Another commuter, Alaga Festus, said: “Although they are useful, they should be checked and the new policy should work for the people and not against us.”
Adeyemi Tolani, on her part, begged the state government to consider those that use it as their major means of transportation. “They should be considerate of the masses because not everyone is opportune to own a car or be in government.
The yellow buses sometimes are not enough, especially during rush hours. People like me make use of mainly Okada to work. Once I get to the bus stop, they are not scarce; you will surely see one to take you where you need to go. So I think the coming policy should consider us, they should not remove these people from the road.
Besides, these riders are self-employed, what does the state government want them to do when they collect the motorcycles from them? There are no jobs anywhere and I’m sure they would love to do something else but are trying to keep body and soul together. If their means of livelihood is taken away, some of them may turn to crime and become even more of a nuisance to society. They should be regulated and made to face the law if they are found wanting but until all these factors are put in place and alternative means of livelihood provided for the soon to be former riders, the government is deceiving itself if it thinks banning them from the roads would work.”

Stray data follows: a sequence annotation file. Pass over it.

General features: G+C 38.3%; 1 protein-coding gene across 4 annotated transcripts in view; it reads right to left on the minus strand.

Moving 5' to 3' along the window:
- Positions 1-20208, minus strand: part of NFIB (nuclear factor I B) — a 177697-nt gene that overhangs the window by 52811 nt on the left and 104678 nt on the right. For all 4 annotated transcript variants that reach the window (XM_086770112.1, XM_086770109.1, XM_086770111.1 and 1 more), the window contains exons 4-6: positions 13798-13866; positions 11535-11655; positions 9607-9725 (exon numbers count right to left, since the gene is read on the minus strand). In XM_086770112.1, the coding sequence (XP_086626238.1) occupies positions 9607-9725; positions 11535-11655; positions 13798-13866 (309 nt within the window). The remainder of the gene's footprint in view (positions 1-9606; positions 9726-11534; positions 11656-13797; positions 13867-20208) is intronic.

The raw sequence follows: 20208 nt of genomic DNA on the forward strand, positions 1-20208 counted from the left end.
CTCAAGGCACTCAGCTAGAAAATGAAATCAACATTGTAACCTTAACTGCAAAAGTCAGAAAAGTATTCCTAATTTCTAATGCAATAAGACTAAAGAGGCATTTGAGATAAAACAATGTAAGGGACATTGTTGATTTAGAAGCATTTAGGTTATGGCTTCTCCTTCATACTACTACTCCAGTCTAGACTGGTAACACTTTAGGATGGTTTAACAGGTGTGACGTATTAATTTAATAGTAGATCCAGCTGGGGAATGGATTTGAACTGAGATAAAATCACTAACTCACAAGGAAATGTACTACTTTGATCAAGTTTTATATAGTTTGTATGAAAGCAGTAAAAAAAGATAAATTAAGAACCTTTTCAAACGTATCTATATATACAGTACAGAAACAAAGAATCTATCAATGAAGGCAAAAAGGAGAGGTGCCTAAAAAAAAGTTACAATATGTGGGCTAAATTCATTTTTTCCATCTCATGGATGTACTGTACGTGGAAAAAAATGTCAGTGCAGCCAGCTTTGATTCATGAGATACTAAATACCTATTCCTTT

An operator at Apongbon Bus Stop, who identified himself as Rafiu Alao, said the idea of getting rid of them was not good.
Rafiu, speaking in Yoruba, boasted that he could go anywhere ‘so far, the person could pay.
“As long as Lagos roads continue to experience traffic, okadas would never depart from the roads. Which policy are you talking about? This is not the first time the government is introducing policy but that one doesn’t concern us. Is the government going to feed my children and me? What has the government done for us, if not to add more problems to existing ones? They should allow us to do our own in peace. If they want to use force, we’ll be waiting for them during elections,” he threatened.